The best way to catch a VC’s attention with a cold email is to demonstrate that reputable companies are interested in your product, according to Aaron Jacobson, a partner at New Enterprise Associates.
“Get customers to buy into your solution before you even build anything,” Jacobson told Business Insider.
Jacobson said founders too often do the opposite, creating a product first and assuming they’ll find the demand later.
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Even when the stakes are low — say you’re looking to enroll your misbehaving puppy in obedience school — sending a cold email means making a series of educated guesses about what will earn your recipient’s attention, and their response. When the stakes are high — say you’re a startup founder vying for the attention of a venture capitalist — the accuracy of those guesses can prove the difference between thriving, surviving, and going under.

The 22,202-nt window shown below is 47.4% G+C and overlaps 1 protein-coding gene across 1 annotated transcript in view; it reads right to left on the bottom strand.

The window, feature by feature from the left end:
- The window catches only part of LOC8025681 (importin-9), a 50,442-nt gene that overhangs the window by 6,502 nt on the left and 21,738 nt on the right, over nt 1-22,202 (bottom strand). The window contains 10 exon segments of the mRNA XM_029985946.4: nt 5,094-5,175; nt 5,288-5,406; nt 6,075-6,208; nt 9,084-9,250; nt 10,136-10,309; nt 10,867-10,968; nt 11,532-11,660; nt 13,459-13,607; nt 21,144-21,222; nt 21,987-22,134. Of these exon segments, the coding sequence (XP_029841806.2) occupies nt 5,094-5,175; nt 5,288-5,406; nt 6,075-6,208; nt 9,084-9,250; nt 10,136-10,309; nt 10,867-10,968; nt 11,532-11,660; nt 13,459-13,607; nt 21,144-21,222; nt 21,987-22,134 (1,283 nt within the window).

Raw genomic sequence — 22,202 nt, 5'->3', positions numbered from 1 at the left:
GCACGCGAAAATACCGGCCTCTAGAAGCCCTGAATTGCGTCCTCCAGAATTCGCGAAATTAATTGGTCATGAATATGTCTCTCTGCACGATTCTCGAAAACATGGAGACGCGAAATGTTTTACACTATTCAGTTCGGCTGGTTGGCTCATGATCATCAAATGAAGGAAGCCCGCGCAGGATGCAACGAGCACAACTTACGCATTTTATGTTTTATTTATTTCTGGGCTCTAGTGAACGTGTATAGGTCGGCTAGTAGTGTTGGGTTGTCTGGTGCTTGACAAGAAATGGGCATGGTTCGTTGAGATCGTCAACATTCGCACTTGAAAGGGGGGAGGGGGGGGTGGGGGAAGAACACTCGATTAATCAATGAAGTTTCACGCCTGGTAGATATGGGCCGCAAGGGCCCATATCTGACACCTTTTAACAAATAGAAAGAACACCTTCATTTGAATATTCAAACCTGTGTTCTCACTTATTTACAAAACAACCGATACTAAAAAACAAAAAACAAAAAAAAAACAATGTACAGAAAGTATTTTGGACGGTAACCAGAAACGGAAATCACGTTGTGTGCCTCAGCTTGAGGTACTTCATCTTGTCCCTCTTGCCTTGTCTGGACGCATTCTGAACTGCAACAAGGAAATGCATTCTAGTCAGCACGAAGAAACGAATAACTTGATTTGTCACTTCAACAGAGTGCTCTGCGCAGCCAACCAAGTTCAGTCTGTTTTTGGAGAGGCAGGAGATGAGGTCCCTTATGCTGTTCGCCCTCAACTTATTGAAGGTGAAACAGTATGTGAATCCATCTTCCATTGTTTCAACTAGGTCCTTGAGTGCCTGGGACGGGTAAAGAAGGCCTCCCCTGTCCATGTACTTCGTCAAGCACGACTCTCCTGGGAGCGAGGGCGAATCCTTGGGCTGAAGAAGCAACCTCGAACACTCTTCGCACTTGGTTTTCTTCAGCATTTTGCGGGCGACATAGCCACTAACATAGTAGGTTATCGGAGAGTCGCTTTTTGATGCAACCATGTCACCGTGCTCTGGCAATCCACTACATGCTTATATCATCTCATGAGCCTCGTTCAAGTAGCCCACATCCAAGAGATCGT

When Aaron Jacobson, a partner at the venture-capital firm New Enterprise Associates, opens a cold email from a startup founder, he always looks for the names of potential customers that have already expressed interest in the startup through an agreement for a pilot project or letter-of-intent (LOI).
Even before the startup has built a prototype of its product, Jacobson wants to see evidence of a potential market for its idea. Founders often make the mistake of doing the opposite, he said: creating a product first and assuming the demand will follow.
Forget “Field of Dreams.”
“Get customers to buy into your solution before you even build anything,” Jacobson said in an interview with Business Insider. “If you can get Fortune 500 customers to commit to pilots, LOIs, or whatever it may be, that really helps validate that there’s going to be demand for this solution.” And it’s demand that makes a business.
Outrider, an autonomous-vehicle startup focused on making robots for distribution yards, caught the attention of New Enterprise Associates by securing interest in pilot projects from reputable companies. In 2018, the firm led a $9 million seed round for the company — which it followed in 2019 with a $53 million Series A round.
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Source:: Business Insider – Tech